Interview With Doc Thompson Verbal Judo

Here is an short interview I did with Doc Thompson, the originator of Verbal Judo, back a few years ago. Little did i know he was going into hospital a little while afterwards, and sadly for us it was a one way trip.

 

Lucky I grabbed him at the end of the Verbal Judo course in New York, at the Syracuse Police Department. At the end of the course we sat down for a few minutes as the class room emptied, discussed the future of effective communication verbal judo and the potential reach into other areas of life aside form the Law Enforcement domain.

Verbal Judo – Doc Thompson – Interview

Here is an short interview I did with George Thompson (better known as ‘Doc Thompson’), the originator of Verbal Judo, back a few years ago. Little did i know he was going into hospital a little while afterwards, and sadly for us it was a one way trip. He passed away June 7, 2011.

Lucky I grabbed him at the end of the Verbal Judo course in New York, at the Syracuse Police Department. At the end of the course we sat down for a few minutes as the class room emptied, discussed the future of effective communication verbal judo and the potential reach into other areas of life aside form the Law Enforcement domain.

Kriton

Hi Doc, thanks for this catch up at the end of a great five days here in Syracuse, New York, USA.

George

OK Aussie Dawg, (thats me) what you got there?

Kriton

There are some great principles that make up the back bone of the Verbal Judo appraoch, you shared these 5 universal truths.

1) People feel the need to be respected

2) People would rather be asked than be told

3) People have a desire to know why

4) People prefer to have options over threats

5) People want to have a second chance

these fundamentals while obvious, were eye opening me. To see a well presented sequential ancient approach proven on todays streets. Its there for us to use but as you say you the socratic method, and thats been around for a while …. is just not applied much these days. So I was thinking that theres got to be plenty of scope for this type of approach outside of Law Enforcement.

George

…………….. oh these principals are exactly for every day life, at home, at school, at the office…. everywhere. I have examples of these in my books where i talk about Tactical Civility and you heard me go on about this in class. This the most powerful way to interact with others. So lets look at this closely, Civility is the quality of showing courtesy, it’s the opposite of being discourteous, and it is Tactical because we choose to use it for a determined purpose.

Kriton

Some times we can get blind sided by fierce direct vulgar language, can you recap on some ideas to deal with this. And what about getting mentally prepared for this to happen ……. can we ‘inoculate’ ourselves for this?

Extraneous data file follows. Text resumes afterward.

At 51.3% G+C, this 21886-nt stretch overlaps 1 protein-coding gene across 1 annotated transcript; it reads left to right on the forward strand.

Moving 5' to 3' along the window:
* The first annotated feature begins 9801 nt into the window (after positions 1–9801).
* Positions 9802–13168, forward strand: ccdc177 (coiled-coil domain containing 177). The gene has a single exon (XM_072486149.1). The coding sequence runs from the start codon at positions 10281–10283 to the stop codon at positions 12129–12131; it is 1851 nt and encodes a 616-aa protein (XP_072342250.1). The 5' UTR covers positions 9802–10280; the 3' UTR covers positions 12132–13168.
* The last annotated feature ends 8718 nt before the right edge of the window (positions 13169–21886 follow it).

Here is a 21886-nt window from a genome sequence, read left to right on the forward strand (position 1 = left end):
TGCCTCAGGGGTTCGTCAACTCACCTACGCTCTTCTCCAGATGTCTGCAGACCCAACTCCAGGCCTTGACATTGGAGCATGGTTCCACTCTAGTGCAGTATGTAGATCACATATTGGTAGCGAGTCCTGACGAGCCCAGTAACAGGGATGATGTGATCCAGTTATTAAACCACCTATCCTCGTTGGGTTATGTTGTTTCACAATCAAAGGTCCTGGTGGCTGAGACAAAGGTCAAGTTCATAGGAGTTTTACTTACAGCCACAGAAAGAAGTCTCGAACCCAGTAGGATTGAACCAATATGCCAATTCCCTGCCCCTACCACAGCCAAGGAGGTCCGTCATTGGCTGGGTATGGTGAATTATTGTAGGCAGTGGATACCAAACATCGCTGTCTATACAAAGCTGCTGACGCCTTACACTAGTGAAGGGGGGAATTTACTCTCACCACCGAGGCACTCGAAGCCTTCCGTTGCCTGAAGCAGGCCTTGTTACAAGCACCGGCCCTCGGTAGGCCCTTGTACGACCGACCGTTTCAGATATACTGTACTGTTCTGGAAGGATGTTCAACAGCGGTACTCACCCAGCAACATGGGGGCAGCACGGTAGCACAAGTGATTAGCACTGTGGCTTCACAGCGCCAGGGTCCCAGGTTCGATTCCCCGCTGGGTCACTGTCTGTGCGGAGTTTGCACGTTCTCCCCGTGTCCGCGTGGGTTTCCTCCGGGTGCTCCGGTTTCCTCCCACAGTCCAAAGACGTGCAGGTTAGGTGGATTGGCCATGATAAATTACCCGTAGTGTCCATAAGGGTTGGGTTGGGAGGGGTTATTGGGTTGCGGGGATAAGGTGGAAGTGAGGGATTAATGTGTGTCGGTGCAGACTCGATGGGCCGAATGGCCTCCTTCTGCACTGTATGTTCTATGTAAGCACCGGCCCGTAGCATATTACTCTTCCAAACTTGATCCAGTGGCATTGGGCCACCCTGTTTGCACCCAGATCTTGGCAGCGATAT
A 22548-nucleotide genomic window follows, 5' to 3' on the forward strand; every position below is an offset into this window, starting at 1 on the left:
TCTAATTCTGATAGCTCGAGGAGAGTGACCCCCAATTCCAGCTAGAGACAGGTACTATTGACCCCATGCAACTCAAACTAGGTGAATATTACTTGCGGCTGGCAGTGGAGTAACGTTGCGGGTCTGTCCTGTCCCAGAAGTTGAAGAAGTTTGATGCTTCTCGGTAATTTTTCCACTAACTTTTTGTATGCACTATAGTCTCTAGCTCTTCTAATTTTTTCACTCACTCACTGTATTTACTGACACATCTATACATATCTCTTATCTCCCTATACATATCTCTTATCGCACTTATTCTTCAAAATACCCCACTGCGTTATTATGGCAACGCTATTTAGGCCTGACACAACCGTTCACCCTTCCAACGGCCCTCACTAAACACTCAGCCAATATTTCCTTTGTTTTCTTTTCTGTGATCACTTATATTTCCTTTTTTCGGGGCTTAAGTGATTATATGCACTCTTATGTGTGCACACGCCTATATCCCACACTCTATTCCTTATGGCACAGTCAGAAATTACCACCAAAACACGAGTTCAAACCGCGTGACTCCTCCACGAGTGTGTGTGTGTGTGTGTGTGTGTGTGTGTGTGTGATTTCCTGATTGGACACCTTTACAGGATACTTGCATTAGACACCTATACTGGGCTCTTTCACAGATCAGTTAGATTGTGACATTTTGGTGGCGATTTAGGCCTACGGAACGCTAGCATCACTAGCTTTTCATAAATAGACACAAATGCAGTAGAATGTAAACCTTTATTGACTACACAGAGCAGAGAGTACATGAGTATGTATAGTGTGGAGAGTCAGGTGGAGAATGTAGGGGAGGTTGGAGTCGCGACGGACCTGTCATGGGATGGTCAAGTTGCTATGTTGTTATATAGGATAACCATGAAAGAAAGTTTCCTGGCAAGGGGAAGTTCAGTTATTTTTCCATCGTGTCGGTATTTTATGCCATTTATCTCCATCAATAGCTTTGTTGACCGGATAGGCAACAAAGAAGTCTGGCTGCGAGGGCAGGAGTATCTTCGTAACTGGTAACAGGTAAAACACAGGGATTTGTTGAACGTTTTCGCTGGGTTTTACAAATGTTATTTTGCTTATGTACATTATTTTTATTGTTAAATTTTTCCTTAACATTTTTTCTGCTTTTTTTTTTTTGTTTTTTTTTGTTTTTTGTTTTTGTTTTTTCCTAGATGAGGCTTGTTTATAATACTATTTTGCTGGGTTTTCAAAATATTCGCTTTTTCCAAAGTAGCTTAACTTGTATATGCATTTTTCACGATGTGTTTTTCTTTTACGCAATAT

George

Oh yes, listen up, take a note, when people attack us with vulgarity, they expect it will work—they expect to off balance and suck us into their dynamics of victor – victim. It is a street tactic designed to elicit a anticipated response. It is seen often and while we may be initially surprised, we know its going to happen. So be prepared.

But, when faced with this verbal assault, this is exactly the time when we become professionally “nice”. not because we are weak but because we are making our court video as we go. and it is good for us.

We know the perpetrator is trying to control us and illicit a known response, so we do the opposite of what they expect. We grow calm inside, and become verbally polite. I am polite to you because it is good for me, good for me at the moment for my safety, and good for me later, especially in court or when call in a complaint. Really important to use words that will support you both now and later!

Importantly employing civility allows us to get physically closer to the aggressor should we need to use physical force of some sort. Generally its the rudeness and threats that make people back up and become defensive. Remember, civility disguises movement, allowing us to take a tactical position without seeming to.

To be under estimated is often a good tactical advantage. Let the other be surprised!

Again remember that maintaining a polite demeanour keep us focused on the goal—winning—and prevents us from uttering words that will escalate the situation and draw us into the cycle of anger.

Kriton

thanks Doc, I have a more questions and look forward to keeping the link alive. Again thanks for the past week, you have a nice bunch of participants here and its been a great experience.

George

Ok Aussie Dawg, remember that together we can move mountains!

heres to continued good health and have fun! Life is short!

PS

With that, and those last words, George grabbed his bag, looked at his partner Pam and they walked out of the room together. I grabbed my papers put them in the folder headed outside past the police cars on the way to the hotel not realising that it was to be the last time I saw Doc……and that lesson of impermanence is one I keep learning.

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